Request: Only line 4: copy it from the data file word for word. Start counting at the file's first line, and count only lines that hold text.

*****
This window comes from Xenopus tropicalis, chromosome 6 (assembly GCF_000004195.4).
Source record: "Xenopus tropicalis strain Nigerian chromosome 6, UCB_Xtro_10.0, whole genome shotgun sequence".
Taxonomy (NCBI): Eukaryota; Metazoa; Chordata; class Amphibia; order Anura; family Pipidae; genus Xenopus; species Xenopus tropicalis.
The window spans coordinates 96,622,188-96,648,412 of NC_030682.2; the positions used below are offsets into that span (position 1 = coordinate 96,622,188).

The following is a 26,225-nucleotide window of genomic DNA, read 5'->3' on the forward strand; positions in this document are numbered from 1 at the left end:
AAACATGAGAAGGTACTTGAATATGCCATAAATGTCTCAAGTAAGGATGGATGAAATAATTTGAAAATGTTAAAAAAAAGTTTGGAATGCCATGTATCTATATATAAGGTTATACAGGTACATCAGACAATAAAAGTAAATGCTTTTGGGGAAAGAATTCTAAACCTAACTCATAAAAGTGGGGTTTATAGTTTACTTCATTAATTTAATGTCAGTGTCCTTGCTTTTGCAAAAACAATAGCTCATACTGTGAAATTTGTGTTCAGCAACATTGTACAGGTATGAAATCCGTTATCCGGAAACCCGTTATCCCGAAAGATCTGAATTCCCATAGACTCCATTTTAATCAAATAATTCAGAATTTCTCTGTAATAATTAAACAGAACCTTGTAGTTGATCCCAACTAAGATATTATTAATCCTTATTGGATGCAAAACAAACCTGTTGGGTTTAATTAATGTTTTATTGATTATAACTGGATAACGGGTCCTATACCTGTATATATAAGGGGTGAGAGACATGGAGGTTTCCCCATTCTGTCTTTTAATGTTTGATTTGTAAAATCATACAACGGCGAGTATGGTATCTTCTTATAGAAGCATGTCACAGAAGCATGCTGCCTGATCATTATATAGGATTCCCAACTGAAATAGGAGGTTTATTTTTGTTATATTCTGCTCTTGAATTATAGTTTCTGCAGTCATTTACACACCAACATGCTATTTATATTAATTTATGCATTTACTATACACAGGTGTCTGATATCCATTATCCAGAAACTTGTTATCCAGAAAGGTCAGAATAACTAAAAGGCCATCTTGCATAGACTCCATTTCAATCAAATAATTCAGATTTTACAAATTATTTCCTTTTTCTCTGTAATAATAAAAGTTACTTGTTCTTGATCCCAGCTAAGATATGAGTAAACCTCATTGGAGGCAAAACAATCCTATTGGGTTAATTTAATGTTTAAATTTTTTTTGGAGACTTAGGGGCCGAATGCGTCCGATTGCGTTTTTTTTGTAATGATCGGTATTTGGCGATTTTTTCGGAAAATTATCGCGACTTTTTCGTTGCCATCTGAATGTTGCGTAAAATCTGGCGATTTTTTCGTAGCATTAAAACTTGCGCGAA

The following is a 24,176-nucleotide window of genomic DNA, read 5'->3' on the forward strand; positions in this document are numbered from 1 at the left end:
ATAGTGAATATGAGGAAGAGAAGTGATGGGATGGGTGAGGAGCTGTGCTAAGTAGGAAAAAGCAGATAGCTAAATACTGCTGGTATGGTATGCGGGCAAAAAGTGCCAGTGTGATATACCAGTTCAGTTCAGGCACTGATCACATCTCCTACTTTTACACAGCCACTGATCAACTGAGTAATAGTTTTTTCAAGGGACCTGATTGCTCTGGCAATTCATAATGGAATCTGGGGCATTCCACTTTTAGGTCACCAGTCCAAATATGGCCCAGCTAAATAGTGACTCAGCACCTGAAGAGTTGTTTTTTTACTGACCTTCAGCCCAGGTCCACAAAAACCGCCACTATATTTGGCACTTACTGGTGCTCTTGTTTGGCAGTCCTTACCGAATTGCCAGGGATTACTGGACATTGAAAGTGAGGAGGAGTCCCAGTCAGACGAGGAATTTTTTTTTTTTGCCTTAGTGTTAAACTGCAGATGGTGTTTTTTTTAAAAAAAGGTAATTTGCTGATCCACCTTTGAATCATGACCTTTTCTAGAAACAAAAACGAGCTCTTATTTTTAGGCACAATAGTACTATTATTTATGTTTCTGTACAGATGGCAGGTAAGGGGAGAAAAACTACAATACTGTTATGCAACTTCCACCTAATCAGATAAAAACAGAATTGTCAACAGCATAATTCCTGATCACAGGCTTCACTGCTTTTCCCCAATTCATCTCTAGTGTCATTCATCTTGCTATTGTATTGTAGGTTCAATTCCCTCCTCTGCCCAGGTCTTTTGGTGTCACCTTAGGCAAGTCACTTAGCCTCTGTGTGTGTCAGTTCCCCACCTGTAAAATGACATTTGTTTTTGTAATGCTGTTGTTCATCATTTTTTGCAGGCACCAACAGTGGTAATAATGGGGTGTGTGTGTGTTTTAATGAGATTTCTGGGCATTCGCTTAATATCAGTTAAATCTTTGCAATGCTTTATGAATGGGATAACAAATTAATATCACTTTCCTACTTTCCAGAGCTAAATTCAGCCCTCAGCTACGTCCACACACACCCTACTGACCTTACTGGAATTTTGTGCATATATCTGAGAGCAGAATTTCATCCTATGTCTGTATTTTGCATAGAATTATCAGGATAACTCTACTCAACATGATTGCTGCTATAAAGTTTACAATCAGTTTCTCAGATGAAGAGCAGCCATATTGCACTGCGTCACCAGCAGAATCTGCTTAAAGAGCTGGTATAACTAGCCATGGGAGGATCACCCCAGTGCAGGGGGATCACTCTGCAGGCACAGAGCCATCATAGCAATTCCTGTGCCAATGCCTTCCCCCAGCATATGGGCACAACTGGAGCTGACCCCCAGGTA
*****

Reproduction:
The window spans coordinates 96,622,188-96,648,412 of NC_030682.2; the positions used below are offsets into that span (position 1 = coordinate 96,622,188).